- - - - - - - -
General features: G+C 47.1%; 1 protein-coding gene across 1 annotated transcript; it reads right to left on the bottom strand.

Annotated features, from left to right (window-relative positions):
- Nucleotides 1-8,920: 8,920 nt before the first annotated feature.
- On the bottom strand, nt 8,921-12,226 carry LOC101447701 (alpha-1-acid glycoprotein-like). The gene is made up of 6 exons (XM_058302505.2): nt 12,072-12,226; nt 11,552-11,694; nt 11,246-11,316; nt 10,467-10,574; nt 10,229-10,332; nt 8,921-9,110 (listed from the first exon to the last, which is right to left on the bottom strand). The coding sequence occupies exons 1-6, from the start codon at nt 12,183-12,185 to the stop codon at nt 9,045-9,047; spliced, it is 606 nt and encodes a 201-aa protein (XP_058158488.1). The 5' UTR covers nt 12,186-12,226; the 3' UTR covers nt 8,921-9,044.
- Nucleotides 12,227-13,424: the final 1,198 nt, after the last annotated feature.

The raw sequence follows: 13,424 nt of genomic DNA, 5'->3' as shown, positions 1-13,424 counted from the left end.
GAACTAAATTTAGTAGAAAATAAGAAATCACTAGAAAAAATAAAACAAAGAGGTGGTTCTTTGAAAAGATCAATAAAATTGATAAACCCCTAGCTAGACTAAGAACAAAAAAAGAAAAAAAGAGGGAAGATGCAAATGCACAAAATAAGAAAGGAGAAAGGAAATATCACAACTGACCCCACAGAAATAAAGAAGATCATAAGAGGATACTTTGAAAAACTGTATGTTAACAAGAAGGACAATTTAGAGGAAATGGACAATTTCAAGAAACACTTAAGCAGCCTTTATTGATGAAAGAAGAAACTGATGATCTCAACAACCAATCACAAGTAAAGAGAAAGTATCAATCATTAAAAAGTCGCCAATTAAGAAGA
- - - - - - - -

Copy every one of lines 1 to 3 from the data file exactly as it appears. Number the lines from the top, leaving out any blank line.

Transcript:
General features: G+C 47.1%; 1 protein-coding gene across 1 annotated transcript; it reads right to left on the bottom strand.

Annotated features, from left to right (window-relative positions):
- Nucleotides 1-8,920: 8,920 nt before the first annotated feature.